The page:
With the prevelance of stereotyping underrepresented groups of people so prevalent in the media, the term “Indigenous woman” may automatically conjure up mystical childhood memories of Pocahontas. Yet, the Disney character of Pocahontas is a far cry from who Indigenous women truly are. In the First Mondays Event series of Block 6, comedian and member of the Kiowa and Apache Tribes Adrianne Chalepah defined the term “Indigenous woman” and the implications of the reductionist approach in popular culture.
Chalepah’s talk was interwoven with bouts of comedic relief as she addressed the controversial topics of stereotypes and Indigenous Peoples. Her goal was to “keep it light,” while also explaining to the audience issues they likely hadn’t experienced firsthand.
Chalepah opened with an explanation for choosing the title of her presentaton, “Rise of Indigenous Women.” She recounted her childhood in Anadarko, Okla., and shared her desire as a young girl to escape her hometown and see the world. Chalepah believed “rising” from her hometown allowed her to understand for the first time how rapidly the world is changing and growing.
One major aspect of growth for the 21st century is that the world is giving a voice to “people who did not have a voice before.” Chalepah expounded upon this statement by giving an example of the two Indigenous women who were elected to Congress in November: Deb Haaland and Sharice Davids.
Chalepah declared that “one type” of Indigenous woman does not exist. For example, she explained how Davids, as an MMA fighter and a member of the LGBTQ+ community, breaks all the stereotypes of the “mystical Pocahontas” Indigenous woman.
“I finally felt like my vote kind of mattered,” said Chalepah, in regards to the election of Haaland and Davis. She asserted that it is only fitting for Indigenous Peoples to have a position and voice in the government that stole their land in the first place.
“[It is necessary] to diversify the voices [in national leadership],” Chalepah said. “[Underrepresented groups of people] need to be provided a seat at the table.”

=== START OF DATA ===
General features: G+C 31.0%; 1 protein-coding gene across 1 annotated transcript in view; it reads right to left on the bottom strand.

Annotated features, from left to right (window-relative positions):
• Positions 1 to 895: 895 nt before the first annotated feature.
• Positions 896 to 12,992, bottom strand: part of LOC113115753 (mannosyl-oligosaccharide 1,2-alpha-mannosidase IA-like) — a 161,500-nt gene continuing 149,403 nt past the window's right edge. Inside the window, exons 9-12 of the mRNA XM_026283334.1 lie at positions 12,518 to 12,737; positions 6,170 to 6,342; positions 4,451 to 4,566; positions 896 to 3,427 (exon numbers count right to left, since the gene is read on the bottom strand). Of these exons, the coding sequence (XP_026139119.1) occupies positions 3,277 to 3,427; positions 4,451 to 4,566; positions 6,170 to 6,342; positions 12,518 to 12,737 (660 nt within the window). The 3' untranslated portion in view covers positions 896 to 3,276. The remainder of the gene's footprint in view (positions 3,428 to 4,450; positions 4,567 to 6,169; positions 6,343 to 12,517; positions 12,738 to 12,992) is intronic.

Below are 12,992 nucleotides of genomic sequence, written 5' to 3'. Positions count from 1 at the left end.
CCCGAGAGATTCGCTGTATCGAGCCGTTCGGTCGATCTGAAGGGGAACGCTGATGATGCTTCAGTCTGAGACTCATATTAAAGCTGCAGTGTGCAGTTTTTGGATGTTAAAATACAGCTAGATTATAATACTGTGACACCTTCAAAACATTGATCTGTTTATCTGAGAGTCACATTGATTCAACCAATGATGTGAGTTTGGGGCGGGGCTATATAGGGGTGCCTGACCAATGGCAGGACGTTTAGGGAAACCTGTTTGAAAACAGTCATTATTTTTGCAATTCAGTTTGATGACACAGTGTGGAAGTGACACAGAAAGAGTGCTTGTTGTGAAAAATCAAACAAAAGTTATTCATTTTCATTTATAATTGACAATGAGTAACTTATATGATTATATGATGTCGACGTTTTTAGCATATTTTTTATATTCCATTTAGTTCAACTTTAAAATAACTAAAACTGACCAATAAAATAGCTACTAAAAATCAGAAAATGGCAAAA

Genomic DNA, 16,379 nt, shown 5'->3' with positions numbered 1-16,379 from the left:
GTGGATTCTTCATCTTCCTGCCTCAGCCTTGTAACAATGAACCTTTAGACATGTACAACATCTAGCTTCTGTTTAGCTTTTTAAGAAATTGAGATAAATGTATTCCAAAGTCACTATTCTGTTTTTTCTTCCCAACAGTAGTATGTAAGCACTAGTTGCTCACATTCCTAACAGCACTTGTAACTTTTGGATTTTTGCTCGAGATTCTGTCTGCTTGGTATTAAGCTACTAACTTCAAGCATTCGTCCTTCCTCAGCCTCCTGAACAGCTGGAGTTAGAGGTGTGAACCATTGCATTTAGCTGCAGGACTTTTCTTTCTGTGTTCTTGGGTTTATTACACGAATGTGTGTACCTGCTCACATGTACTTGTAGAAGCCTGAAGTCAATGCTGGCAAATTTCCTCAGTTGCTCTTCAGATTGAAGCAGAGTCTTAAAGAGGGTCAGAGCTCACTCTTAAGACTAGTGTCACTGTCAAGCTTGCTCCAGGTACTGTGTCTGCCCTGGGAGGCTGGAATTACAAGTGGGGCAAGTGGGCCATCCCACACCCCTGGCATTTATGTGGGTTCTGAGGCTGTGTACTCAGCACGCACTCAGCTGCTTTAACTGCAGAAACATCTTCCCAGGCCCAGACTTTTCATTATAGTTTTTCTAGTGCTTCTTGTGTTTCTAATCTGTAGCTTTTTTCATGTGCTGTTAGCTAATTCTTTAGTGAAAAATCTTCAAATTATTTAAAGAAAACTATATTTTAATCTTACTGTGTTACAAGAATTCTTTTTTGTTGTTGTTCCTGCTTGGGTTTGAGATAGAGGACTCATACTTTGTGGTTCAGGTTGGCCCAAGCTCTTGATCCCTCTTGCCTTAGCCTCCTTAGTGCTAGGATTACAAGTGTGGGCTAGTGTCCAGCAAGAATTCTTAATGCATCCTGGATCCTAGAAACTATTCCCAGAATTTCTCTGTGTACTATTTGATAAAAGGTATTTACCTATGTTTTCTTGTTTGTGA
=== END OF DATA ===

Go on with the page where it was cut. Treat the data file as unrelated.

With 573 federally recognized tribes in the U.S., there is no possible way to define “the” Indigenous woman. Every Indigenous woman embodies different cultures, upbringings, and values. At the end of the day, “Indigenous women just want to be humanized,” said Chalepah.
This means rejecting the Pocahontas stereotype and embracing the fact that Indigenous women are diverse, capable, and accomplished people.
When asked about the possibility of her subject matter offending others, Chalepah responded that she always strives to maintain one central topic in her comedy and speaking engagements: herself. Because there is not “one type” of Indigenous woman, anything that Chalepah mentions or jokes about should simply enhance the diversity of Indigenous women.
Chalepah mentioned how leaving the lecture, the audience shouldn’t envision her to be indicative of all Indigenous women; there is no way to distill that identity down to a single figurehead. Chalepah also stressed her commitment to political correctness and dialogue with whomever might find offense in her comedy or speech. She further answered how political correctness is not ruining comedy, but that the goal also shouldn’t be to infuriate your audience.
Chalepah is a proud mother of four children, a published author, a founder of the comedy group “Ladies of Native Comedy,” a feature in the Netflix show “Larry Charles’ Dangerous World of Comedy” and regularly performs stand-up comedy.
Despite the serious matter of the content, Chalepah was able to connect with the audience in a way only achievable through comedy. Following the presentation, on Tuesday, Feb. 19 in the Fine Arts Center, Chalepah performed stand-up comedy for the Colorado Springs community. The show was sold out.